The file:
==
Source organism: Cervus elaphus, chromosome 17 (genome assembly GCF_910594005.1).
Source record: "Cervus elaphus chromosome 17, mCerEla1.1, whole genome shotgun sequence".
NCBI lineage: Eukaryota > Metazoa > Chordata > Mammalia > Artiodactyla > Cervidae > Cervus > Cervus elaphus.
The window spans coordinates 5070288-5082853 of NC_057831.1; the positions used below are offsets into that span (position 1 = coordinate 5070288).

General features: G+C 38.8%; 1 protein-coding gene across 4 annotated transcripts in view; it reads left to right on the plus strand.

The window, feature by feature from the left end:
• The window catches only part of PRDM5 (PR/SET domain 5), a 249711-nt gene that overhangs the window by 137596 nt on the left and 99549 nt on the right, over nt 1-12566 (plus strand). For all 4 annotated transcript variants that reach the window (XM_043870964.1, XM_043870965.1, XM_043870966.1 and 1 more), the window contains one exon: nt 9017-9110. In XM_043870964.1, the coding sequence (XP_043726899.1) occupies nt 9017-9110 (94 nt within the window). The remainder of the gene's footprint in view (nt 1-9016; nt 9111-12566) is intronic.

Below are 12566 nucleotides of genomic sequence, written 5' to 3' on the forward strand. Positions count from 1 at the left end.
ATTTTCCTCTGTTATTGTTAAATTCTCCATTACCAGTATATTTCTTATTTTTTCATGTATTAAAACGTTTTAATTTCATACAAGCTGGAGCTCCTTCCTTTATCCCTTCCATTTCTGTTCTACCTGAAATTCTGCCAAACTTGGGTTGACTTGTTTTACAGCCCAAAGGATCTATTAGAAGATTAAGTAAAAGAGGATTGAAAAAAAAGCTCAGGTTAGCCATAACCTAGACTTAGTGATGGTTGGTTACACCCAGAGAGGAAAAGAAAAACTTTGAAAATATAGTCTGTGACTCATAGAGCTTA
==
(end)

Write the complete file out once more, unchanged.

Source organism: Cervus elaphus, chromosome 17 (genome assembly GCF_910594005.1).
Source record: "Cervus elaphus chromosome 17, mCerEla1.1, whole genome shotgun sequence".
NCBI lineage: Eukaryota > Metazoa > Chordata > Mammalia > Artiodactyla > Cervidae > Cervus > Cervus elaphus.
The window spans coordinates 5070288-5082853 of NC_057831.1; the positions used below are offsets into that span (position 1 = coordinate 5070288).

General features: G+C 38.8%; 1 protein-coding gene across 4 annotated transcripts in view; it reads left to right on the plus strand.

The window, feature by feature from the left end:
• The window catches only part of PRDM5 (PR/SET domain 5), a 249711-nt gene that overhangs the window by 137596 nt on the left and 99549 nt on the right, over nt 1-12566 (plus strand). For all 4 annotated transcript variants that reach the window (XM_043870964.1, XM_043870965.1, XM_043870966.1 and 1 more), the window contains one exon: nt 9017-9110. In XM_043870964.1, the coding sequence (XP_043726899.1) occupies nt 9017-9110 (94 nt within the window). The remainder of the gene's footprint in view (nt 1-9016; nt 9111-12566) is intronic.

Below are 12566 nucleotides of genomic sequence, written 5' to 3' on the forward strand. Positions count from 1 at the left end.
ATTTTCCTCTGTTATTGTTAAATTCTCCATTACCAGTATATTTCTTATTTTTTCATGTATTAAAACGTTTTAATTTCATACAAGCTGGAGCTCCTTCCTTTATCCCTTCCATTTCTGTTCTACCTGAAATTCTGCCAAACTTGGGTTGACTTGTTTTACAGCCCAAAGGATCTATTAGAAGATTAAGTAAAAGAGGATTGAAAAAAAAGCTCAGGTTAGCCATAACCTAGACTTAGTGATGGTTGGTTACACCCAGAGAGGAAAAGAAAAACTTTGAAAATATAGTCTGTGACTCATAGAGCTTA